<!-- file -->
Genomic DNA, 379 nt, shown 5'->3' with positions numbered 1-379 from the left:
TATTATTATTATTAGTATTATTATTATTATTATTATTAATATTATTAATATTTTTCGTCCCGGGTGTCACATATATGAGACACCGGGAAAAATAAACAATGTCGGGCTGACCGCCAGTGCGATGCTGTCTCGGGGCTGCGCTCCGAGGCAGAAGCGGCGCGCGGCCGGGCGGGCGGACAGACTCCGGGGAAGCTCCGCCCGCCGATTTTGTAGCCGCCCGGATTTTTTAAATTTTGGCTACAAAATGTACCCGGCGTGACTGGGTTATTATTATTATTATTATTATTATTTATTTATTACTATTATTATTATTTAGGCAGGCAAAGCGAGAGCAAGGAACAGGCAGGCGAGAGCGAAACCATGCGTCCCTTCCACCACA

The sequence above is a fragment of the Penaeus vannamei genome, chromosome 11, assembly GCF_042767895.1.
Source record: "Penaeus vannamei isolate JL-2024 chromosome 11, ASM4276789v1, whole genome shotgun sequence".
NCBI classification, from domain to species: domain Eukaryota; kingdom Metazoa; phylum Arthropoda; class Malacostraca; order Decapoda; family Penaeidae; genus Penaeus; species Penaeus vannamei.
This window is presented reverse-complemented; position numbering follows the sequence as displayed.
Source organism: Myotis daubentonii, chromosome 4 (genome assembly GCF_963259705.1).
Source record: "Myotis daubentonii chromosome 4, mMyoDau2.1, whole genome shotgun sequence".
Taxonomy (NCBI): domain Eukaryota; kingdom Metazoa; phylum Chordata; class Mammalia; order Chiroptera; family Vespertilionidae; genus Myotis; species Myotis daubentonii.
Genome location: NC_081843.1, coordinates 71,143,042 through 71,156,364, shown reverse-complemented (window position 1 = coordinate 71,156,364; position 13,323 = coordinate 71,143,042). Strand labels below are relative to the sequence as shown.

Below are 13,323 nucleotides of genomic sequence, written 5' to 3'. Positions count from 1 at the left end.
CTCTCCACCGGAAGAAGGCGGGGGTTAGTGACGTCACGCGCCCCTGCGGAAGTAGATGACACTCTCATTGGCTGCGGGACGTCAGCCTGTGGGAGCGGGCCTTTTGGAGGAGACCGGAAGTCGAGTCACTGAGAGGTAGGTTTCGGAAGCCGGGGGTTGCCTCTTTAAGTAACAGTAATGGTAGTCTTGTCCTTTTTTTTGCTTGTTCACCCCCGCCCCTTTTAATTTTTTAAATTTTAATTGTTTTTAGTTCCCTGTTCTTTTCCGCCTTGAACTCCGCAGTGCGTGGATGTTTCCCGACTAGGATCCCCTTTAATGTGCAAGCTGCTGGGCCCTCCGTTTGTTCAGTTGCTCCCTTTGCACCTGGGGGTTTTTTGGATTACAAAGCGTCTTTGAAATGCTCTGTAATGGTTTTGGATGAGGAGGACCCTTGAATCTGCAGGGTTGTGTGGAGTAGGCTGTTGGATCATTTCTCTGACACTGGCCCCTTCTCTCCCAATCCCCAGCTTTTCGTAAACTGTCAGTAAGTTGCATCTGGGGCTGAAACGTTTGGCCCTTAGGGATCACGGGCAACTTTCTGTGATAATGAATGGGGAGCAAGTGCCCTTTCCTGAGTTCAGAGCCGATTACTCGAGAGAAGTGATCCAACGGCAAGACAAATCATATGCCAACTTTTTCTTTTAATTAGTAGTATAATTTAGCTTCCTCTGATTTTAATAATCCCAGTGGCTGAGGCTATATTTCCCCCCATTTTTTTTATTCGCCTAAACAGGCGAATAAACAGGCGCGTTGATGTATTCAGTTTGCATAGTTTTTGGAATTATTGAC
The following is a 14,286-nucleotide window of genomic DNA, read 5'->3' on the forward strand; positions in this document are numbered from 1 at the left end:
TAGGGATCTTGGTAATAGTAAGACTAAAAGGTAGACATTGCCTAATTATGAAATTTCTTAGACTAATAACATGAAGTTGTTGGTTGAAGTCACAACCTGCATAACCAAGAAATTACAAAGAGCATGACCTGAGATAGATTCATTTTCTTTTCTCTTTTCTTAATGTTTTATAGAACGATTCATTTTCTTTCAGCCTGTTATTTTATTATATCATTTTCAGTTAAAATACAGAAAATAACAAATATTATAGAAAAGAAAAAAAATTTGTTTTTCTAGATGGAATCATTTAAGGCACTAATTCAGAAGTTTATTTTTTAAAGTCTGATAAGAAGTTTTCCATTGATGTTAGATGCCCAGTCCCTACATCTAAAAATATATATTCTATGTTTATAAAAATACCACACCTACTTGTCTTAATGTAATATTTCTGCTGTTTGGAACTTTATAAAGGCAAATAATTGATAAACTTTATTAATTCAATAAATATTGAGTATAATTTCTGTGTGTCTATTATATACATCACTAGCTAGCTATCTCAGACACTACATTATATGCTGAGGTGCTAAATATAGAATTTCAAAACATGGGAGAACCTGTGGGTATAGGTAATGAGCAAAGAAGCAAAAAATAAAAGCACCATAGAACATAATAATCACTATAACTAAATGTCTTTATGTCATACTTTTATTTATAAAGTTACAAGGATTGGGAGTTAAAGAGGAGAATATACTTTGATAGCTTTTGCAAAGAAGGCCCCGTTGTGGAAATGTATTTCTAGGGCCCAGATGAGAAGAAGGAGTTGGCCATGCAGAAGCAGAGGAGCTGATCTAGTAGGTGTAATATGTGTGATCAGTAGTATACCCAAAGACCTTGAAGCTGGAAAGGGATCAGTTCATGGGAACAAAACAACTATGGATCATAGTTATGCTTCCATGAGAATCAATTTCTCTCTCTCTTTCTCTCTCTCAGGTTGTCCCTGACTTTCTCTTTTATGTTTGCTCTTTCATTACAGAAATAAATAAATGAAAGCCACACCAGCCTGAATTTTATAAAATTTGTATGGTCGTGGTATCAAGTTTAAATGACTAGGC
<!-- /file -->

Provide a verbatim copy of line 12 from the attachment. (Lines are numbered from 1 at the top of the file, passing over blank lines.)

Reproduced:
CTCTCCACCGGAAGAAGGCGGGGGTTAGTGACGTCACGCGCCCCTGCGGAAGTAGATGACACTCTCATTGGCTGCGGGACGTCAGCCTGTGGGAGCGGGCCTTTTGGAGGAGACCGGAAGTCGAGTCACTGAGAGGTAGGTTTCGGAAGCCGGGGGTTGCCTCTTTAAGTAACAGTAATGGTAGTCTTGTCCTTTTTTTTGCTTGTTCACCCCCGCCCCTTTTAATTTTTTAAATTTTAATTGTTTTTAGTTCCCTGTTCTTTTCCGCCTTGAACTCCGCAGTGCGTGGATGTTTCCCGACTAGGATCCCCTTTAATGTGCAAGCTGCTGGGCCCTCCGTTTGTTCAGTTGCTCCCTTTGCACCTGGGGGTTTTTTGGATTACAAAGCGTCTTTGAAATGCTCTGTAATGGTTTTGGATGAGGAGGACCCTTGAATCTGCAGGGTTGTGTGGAGTAGGCTGTTGGATCATTTCTCTGACACTGGCCCCTTCTCTCCCAATCCCCAGCTTTTCGTAAACTGTCAGTAAGTTGCATCTGGGGCTGAAACGTTTGGCCCTTAGGGATCACGGGCAACTTTCTGTGATAATGAATGGGGAGCAAGTGCCCTTTCCTGAGTTCAGAGCCGATTACTCGAGAGAAGTGATCCAACGGCAAGACAAATCATATGCCAACTTTTTCTTTTAATTAGTAGTATAATTTAGCTTCCTCTGATTTTAATAATCCCAGTGGCTGAGGCTATATTTCCCCCCATTTTTTTTATTCGCCTAAACAGGCGAATAAACAGGCGCGTTGATGTATTCAGTTTGCATAGTTTTTGGAATTATTGAC